Social advocacy project wins TechSpacer of the year
2 November 2018 | 0
A 17-year-old student from Cork has been named ESB TechSpacer of the Year at the ESB Creative Tech Fest. Alicia O’Sullivan’s digital creativity project I Care, relfecting her passion for social advocacy, was selected from more than 300 projects submitted for this year’s awards, which celebrate the creations, inventions and inspirations of young people across the country in STEAM (science, technology, engineering, art and maths) and digital creativity.
O’Sullivan received a cheque for €500 to invest in her project as well as a year-long mentorship programme from ESB. More than 20 awards were presented. Don Rogers of NEWKD, Castleisland, Co Kerry, was named ESB TechSpace educator of the year.
ESB Creative Tech Fest is the national showcase of the TechSpace creative education network managed by Camara Education Ireland. Over 300 young people aged between 10 and 18 from more than 70 local youth clubs and groups were recognised for their project work, and had the opportunity to engage in in workshops, talks and interactive exhibitions.
Ciara Judge, named by Time Magazine in 2014 as one of the 25 most influential teens worldwide, was the key speaker at the event. Judge inspired the young audience with her story, charting her short journey from winning the BT Young Scientist, the European Union Contest for Young Scientists and the Google Global Science Fair to becoming co-director of her first company, Germinaid Innovations, and her recent second start-up PurchaseMate, while studying at MIT, Boston.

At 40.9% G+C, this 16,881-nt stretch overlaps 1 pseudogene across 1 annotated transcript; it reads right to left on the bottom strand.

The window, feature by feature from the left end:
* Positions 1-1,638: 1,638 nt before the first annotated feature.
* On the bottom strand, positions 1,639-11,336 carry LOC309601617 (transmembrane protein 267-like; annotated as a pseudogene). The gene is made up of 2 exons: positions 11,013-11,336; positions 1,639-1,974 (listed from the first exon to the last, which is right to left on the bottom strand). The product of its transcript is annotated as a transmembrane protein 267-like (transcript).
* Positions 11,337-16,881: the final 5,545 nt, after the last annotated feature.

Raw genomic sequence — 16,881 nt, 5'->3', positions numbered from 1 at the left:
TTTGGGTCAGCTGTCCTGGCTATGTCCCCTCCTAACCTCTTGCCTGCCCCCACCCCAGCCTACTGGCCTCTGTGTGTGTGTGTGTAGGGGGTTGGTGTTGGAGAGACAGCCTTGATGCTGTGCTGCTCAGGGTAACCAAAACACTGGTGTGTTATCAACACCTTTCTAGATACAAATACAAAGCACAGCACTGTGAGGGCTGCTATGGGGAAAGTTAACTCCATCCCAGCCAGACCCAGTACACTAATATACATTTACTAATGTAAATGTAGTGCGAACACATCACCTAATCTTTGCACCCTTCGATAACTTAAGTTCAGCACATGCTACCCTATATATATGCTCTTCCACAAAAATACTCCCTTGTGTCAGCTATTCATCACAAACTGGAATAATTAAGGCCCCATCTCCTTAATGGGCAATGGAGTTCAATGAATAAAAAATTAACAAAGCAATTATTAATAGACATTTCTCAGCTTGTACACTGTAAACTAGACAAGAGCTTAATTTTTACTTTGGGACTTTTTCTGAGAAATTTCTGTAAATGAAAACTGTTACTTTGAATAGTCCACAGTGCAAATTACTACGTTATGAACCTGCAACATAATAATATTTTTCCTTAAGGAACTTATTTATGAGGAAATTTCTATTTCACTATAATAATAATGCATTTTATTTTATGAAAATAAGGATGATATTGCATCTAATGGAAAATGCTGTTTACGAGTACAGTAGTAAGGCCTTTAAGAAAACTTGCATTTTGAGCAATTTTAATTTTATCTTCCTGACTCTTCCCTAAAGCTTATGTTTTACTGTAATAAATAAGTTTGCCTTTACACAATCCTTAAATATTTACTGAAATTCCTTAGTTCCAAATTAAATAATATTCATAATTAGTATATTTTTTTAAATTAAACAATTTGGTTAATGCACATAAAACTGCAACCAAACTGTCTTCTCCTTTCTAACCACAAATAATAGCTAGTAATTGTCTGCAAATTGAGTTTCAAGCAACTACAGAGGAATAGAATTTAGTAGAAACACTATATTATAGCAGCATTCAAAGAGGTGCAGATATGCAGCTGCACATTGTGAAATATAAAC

Speaking at the event, Judge said: “I’m very excited to be speaking at this year’s ESB Creative Tech Fest because I believe that technology really is a game changer in creating a better world, and nobody understands that more than the youth of today.”
The Science Foundation Ireland-funded programme NYCI TechSpace STEM in Youth Work Maker Project – which has trained over 320 educators over the last two years – was highlighted at ESB Creative Tech Fest through youth exhibits and STEM workshops including a life-size hologram, large-scale conductive circus tight wire that plays music, a Finnish/Irish makerspace and a paper circuitry workshop by artist Maeve Clancy.
Two ESB VR experiences allowed attendees to connect their STEM workshops with the real life challenges of fixing subsea cables and repairing cables following faults on the electricity infrastructure.
Margie McCarthy, interim director of science and society at Science Foundation Ireland, said: “Science Foundation Ireland is committed to making science, technology, engineering and maths accessible and engaging to the young people of Ireland. It is imperative that we demonstrate to them the diverse and exciting directions that a science-related career can take, and this can be achieved by involving them in hands-on initiatives which build their interest and confidence in STEM. For that reason we are delighted to support the STEM in youth work project, and would like to congratulate every participant for their brilliant achievements.”